Charles Haddon Betts

Rank: Private

Service Number: 27224

Date of Birth: 1899

Regiment:  Royal Warwickshire Regiment

Date of Death: 21 Oct 1917

Age at death: 19

Cemetery / Memorial: Etaples Military Cemetery

Country: France

Grave / Reference: XXX. F. 6A

Relatives: Son of John and Elizabeth Francis Betts and brother of John William Betts who also fell.

Address: Station Road, Hadleigh

 The whereabouts of Charles' medals is unknown, but he would have been entitled to the British War Medal and the Victory Medal.

The whereabouts of Charles' medals is unknown, but he would have been entitled to the British War Medal and the Victory Medal.

 Private Charles Haddon Betts

Private Charles Haddon Betts

The 1911 Census shows Charles aged 12 living at home with his parents John and Elizabeth and siblings; John W (16), Ada Nellie (10), Albert B (8) and William C (3).  The family were living in the Malting Cottages on Station Road.

Charles was born in Hadleigh in 1899 and lived his early years at New Cut, later moving to the Maltings Cottages, Station Road.  At the outbreak of war he enlisted in the territorials, aged just 16 and given the regimental number of 3171.  The photo above shows him in the uniform of the 5th Suffolks territorials.  Given his age he was too young to serve overseas and so initially employed on home service duties with the 2/5th Suffolks.  By July 1917 he had turned 19 and it was then common practice for troops to be posted to where ever the demand was and Charles found himself joining the 2nd Royal Warwickshire Regiment in France.  We are not sure exactly when Charles joined the battalion in France, but we are confident that he was with them by early October 1917 when they were engaged in the Third Battle of Ypres.  The following extract taken from "The Story of the Royal Warwickshire Regiment" by C. L. Kingsford describes what happened to the battalion at that time:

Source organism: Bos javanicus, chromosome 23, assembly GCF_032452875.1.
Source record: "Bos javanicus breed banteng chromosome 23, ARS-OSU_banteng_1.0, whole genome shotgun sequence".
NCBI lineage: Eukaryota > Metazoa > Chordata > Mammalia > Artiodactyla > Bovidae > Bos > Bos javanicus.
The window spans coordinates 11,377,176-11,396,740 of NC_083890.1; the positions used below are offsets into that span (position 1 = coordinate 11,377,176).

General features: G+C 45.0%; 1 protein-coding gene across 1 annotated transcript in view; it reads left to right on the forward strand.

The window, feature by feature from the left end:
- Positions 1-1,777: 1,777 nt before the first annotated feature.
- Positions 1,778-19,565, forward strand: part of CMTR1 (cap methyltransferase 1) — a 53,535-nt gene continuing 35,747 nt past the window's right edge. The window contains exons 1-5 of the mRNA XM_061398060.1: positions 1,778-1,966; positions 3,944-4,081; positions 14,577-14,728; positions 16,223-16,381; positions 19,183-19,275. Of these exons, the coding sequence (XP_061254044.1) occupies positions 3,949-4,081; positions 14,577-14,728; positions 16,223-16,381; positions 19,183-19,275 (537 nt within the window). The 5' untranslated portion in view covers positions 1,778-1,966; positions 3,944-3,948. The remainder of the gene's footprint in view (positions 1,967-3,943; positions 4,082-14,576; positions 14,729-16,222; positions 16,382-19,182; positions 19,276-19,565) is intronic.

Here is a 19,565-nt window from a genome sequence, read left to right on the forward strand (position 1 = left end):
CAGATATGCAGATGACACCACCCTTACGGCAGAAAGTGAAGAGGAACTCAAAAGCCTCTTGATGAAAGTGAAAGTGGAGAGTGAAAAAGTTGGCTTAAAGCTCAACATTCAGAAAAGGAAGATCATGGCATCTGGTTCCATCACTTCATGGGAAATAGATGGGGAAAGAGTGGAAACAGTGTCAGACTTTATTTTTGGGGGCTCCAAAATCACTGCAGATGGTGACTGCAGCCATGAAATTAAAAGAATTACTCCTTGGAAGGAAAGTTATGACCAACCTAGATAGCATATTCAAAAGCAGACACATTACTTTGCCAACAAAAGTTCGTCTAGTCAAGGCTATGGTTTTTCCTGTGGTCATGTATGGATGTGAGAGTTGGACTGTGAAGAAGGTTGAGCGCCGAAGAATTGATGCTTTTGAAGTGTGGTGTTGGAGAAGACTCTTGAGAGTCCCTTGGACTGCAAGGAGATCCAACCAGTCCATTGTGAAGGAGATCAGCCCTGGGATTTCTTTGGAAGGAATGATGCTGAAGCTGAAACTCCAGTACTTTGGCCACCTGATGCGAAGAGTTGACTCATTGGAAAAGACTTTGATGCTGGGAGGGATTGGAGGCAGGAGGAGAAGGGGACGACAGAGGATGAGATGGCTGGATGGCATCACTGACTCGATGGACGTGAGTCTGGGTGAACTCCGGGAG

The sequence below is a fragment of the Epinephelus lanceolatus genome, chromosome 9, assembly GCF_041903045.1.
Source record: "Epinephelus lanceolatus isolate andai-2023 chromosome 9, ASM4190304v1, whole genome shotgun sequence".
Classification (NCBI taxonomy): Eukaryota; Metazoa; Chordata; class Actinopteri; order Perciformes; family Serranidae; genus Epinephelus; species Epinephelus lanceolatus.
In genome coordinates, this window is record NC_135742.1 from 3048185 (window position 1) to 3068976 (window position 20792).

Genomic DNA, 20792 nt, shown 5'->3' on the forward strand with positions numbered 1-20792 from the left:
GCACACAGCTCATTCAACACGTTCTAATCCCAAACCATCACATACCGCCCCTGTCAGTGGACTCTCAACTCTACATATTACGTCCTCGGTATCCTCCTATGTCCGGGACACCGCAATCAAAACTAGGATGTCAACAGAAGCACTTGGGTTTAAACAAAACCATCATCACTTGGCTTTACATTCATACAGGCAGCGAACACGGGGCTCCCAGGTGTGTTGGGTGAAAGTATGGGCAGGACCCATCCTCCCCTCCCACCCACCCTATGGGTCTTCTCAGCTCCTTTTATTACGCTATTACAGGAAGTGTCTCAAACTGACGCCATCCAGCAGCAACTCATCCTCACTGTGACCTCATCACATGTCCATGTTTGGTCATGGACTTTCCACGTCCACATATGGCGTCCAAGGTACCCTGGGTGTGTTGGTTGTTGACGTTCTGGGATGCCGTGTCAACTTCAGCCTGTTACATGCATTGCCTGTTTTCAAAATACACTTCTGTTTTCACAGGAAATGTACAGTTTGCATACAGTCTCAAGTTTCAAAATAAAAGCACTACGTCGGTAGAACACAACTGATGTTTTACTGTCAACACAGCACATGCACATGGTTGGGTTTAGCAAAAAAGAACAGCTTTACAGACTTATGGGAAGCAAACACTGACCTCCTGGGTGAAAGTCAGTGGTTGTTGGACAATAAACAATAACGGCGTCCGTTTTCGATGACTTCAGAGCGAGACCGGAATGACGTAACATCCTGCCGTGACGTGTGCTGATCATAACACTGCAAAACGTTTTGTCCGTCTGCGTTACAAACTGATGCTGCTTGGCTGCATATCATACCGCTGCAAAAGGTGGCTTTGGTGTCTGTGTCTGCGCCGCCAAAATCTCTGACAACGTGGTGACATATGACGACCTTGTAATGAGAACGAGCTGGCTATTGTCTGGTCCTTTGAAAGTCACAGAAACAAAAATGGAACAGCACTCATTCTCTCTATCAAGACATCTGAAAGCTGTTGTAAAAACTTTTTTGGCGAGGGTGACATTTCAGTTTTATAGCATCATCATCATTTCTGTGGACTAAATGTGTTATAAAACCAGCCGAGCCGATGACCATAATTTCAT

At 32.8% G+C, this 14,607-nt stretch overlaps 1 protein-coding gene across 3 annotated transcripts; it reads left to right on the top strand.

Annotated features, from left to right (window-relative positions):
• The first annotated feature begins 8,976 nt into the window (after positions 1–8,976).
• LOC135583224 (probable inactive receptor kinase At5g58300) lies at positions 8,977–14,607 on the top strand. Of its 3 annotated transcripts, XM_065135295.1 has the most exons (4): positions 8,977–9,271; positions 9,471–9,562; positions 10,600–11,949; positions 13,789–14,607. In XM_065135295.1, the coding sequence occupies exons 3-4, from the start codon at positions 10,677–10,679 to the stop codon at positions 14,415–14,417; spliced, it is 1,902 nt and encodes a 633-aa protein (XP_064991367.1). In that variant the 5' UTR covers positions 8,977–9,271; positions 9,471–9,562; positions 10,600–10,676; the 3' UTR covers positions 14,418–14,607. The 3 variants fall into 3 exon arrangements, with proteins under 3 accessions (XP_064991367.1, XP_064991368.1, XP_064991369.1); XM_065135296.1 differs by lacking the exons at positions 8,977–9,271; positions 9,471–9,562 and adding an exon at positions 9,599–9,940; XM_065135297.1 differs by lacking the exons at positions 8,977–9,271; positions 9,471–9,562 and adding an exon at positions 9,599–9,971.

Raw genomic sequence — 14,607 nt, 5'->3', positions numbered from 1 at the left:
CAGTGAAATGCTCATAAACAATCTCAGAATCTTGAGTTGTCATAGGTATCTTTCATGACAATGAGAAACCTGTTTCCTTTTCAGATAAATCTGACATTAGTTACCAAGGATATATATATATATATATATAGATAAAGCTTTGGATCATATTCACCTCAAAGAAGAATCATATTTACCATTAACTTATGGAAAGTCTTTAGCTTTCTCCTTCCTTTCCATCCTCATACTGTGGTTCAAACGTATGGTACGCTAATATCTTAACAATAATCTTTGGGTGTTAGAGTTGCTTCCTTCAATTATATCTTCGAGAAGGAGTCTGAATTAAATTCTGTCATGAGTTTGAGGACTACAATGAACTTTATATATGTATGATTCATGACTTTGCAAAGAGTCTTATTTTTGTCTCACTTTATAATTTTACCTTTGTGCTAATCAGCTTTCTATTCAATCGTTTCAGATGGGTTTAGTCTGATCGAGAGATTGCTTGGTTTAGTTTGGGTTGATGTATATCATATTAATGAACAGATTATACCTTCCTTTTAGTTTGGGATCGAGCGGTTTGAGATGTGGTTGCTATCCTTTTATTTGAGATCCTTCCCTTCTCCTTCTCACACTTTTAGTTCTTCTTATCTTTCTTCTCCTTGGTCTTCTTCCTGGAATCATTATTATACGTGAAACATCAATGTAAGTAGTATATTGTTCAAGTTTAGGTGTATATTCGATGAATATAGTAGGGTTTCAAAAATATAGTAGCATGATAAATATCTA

"The 2nd Royal Warwickshire, who on October 4 had been in reserve at Zillebeke Lake, attacked at dawn on October 9 from a position east of Polygon Wood, having for its first objective Judge Copse near Reutel. On the left "D" Company carried Judge Copse, whilst on the right "C" Company reached a line north of the Cemetery. Nevertheless the position was difficult and confused; and the casualties were heavy. In "C" Company Captain C. L. N. Roberts had been killed ; by noon Captain D. Aucutt and all the officers in " D " were killed or wounded, and the company was commanded by Sergeant Partridge. The other companies were sent forward, and in the course of the afternoon the parties of the enemy who remained in the Copse and Cemetery were disposed of and connection established on either flank. The whole attack had resulted in the capture of the German position at Reutel. The 2nd Royal Warwickshire was relieved at night; their casualties were 6 officers killed (including Captain Blandy of "A " Company) and 5 wounded, of other ranks 54 were killed and 258 wounded or missing."

 Front lines in early October 1917

Front lines in early October 1917

 Medal Index Card

Medal Index Card

It was during this action that Charles was wounded.  He was evacuated to one of the British Base Hospitals at Etaples on the French coast.  This was a large concentration area and a major location for troops arriving in France and more importantly, for casualties being transported back home.

The Suffolk & Essex Free Press of 24th October reported that Mr and Mrs Betts had received a letter from the Chaplain that their son had been wounded and it stated that he was progressing as well as could be expected, he sent his love and promised to write.  In the evening of the same day, they received a telegram from the War Office to say he had died.  

In the same article, Charles' old headmaster, paid tribute to him.

bright and cheerful in disposition, popular with his fellows and a good son.
— Mr Harriss, Headmaster, Bridge Street School.

This was the first of a double tragedy for the Betts family.  Charles' older brother John William served with the Suffolks from the outbreak of the war and was wounded at Kemmel in April 1916.  He spent 6 months in hospitals before being medically discharged in late 1916.  John continued to suffer the effects of the war and died at home in Hadleigh in November 1918.

Charles was buried at Etaples Military Cemetery and is remembered on the Hadleigh War Memorial and on his brother's grave in Hadleigh Cemetery.

 

Click on the pictures below to view Charles' gallery

 

We hope that this page has been able to tell the story of Charles Haddon Betts.  If you know of any information which might help to add to the story then please get in touch.